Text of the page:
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But there is some continuity from life to life, following the law of karma, just as a tree spawns another tree through its seed. According to him, there was some suffering even in what appeared to be joy. But everything has a cause, and the cause of suffering is desire for worldly things, which causes us to be born into suffering again and again. If we understood that worldly desires cause suffering, we would not hold on to these desires. But we are ignorant. Liberation from suffering, the Buddha taught, comes through awareness of these truths and abstinence from worldly desire.

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Right view was to accept the four noble truths. Right intention was to aim toward ridding oneself of wrong belief and action.

Should We Believe Philosophical Claims on Testimony?

Right speech was to avoid lies, divisive speech, abusive speech, and idle gossip. Right action was abstinence from killing, stealing, and sexual misconduct. Right livelihood was to avoid making a career of harm, such as business in weapons or meat or slave trading. Right effort was persistent striving to abandon wrong thought, speech, and action. Right mindfulness was constant awareness of that which affects the body and the mind, including desire and emotion and thought itself.

The Meaning of Knowledge: Crash Course Philosophy #7

Right concentration was the practice of concentrating or meditating on something, which cuts off distractions and leads to self-awakening. By these methods, the Buddha taught, one may reach a liberation from suffering into nirvana : a perfect peace of mind, free from desire — the end of identity due to a realized oneness with the world, perfect bliss and highest spiritual attainment.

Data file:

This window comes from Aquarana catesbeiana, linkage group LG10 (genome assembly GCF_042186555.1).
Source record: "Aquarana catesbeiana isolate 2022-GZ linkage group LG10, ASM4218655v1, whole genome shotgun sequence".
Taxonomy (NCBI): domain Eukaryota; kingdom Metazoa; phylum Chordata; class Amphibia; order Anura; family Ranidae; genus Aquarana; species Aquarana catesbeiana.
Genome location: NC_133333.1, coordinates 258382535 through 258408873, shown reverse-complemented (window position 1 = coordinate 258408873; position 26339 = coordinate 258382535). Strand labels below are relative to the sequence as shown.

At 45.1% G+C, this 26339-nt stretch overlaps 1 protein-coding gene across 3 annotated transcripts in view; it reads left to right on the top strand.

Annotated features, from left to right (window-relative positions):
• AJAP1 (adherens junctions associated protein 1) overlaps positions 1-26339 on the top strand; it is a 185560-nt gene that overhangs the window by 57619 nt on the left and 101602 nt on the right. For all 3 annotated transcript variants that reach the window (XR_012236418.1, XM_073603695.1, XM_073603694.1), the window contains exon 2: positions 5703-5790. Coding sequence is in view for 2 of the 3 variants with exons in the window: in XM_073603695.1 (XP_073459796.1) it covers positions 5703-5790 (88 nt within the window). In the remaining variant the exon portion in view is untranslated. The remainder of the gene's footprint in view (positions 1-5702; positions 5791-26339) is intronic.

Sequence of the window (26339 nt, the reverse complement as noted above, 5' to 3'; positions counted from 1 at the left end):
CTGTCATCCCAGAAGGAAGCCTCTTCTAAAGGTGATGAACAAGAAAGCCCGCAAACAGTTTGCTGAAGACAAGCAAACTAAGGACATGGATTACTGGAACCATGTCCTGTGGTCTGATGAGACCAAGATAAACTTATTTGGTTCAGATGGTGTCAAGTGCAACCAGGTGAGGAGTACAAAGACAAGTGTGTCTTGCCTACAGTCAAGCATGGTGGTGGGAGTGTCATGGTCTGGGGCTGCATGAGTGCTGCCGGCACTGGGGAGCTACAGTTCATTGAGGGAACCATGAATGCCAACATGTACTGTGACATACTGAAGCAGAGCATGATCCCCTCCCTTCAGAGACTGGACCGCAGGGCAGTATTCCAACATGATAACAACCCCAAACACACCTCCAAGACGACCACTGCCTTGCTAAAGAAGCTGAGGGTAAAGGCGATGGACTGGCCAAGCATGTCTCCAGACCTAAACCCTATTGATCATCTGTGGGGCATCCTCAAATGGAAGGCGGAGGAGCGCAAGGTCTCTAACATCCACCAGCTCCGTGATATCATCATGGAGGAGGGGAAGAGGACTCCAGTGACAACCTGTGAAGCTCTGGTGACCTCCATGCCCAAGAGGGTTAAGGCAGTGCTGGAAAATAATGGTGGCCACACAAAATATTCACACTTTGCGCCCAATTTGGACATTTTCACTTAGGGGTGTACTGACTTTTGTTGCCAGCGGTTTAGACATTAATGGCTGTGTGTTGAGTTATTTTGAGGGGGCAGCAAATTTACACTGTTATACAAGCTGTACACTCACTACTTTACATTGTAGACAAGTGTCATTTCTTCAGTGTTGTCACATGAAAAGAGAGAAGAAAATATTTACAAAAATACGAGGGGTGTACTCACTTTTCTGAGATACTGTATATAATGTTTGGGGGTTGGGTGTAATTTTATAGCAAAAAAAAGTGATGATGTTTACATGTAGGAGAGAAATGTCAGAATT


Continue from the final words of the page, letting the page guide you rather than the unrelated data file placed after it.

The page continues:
Of the astika Vedic views, Sankhya appears to be the oldest. It was a dualist view based on two fundamentally different types of being: purusha soul and prakriti matter, energy, and agency. Prakriti was the cause of the material world, but purusha had no cause. The soul did not change, but observed and enjoyed the ever-changing objects of prakriti.

Like a rope woven from three cords, the material world was woven of three gunas. They were inferred from the three ways we may react to things: with pleasure, displeasure, or indifference. Thus, the three constituents of prakriti were sattva illumination, joy , rajas excitation, pain , and tamas roughness, obstruction, sloth. According to Sankhya, a soul often confuses itself with its body.

We feel pain upon the body as if it was pain upon the self, but this is a confusion. Once we realize the separateness of the soul, we cannot be affected by the joys and sorrows of the material world. But liberation does not result from propositional knowledge alone, but through spiritual training and deep meditation upon the truth that the soul is beyond the causes and effects of spacetime.